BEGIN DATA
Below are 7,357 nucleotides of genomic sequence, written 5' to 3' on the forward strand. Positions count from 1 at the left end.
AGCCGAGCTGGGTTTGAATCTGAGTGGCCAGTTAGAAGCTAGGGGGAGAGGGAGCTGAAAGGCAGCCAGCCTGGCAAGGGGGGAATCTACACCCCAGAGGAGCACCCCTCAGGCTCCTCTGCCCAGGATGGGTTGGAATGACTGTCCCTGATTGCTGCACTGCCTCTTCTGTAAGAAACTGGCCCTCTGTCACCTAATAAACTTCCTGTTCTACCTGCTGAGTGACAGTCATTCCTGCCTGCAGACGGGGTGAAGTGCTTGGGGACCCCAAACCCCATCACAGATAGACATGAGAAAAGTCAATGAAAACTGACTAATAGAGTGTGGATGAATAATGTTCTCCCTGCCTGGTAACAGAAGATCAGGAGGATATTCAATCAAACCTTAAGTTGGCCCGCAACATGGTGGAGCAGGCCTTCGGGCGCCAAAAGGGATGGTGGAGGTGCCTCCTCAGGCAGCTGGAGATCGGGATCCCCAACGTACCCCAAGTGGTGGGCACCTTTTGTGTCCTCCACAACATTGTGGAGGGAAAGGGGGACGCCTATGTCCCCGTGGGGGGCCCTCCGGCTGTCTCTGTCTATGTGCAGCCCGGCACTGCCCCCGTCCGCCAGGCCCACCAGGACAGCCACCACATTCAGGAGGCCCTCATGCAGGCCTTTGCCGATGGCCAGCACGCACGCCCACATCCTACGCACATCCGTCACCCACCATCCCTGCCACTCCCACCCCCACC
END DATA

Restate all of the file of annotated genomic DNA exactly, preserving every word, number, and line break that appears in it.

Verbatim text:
Below are 7,357 nucleotides of genomic sequence, written 5' to 3' on the forward strand. Positions count from 1 at the left end.
AGCCGAGCTGGGTTTGAATCTGAGTGGCCAGTTAGAAGCTAGGGGGAGAGGGAGCTGAAAGGCAGCCAGCCTGGCAAGGGGGGAATCTACACCCCAGAGGAGCACCCCTCAGGCTCCTCTGCCCAGGATGGGTTGGAATGACTGTCCCTGATTGCTGCACTGCCTCTTCTGTAAGAAACTGGCCCTCTGTCACCTAATAAACTTCCTGTTCTACCTGCTGAGTGACAGTCATTCCTGCCTGCAGACGGGGTGAAGTGCTTGGGGACCCCAAACCCCATCACAGATAGACATGAGAAAAGTCAATGAAAACTGACTAATAGAGTGTGGATGAATAATGTTCTCCCTGCCTGGTAACAGAAGATCAGGAGGATATTCAATCAAACCTTAAGTTGGCCCGCAACATGGTGGAGCAGGCCTTCGGGCGCCAAAAGGGATGGTGGAGGTGCCTCCTCAGGCAGCTGGAGATCGGGATCCCCAACGTACCCCAAGTGGTGGGCACCTTTTGTGTCCTCCACAACATTGTGGAGGGAAAGGGGGACGCCTATGTCCCCGTGGGGGGCCCTCCGGCTGTCTCTGTCTATGTGCAGCCCGGCACTGCCCCCGTCCGCCAGGCCCACCAGGACAGCCACCACATTCAGGAGGCCCTCATGCAGGCCTTTGCCGATGGCCAGCACGCACGCCCACATCCTACGCACATCCGTCACCCACCATCCCTGCCACTCCCACCCCCACC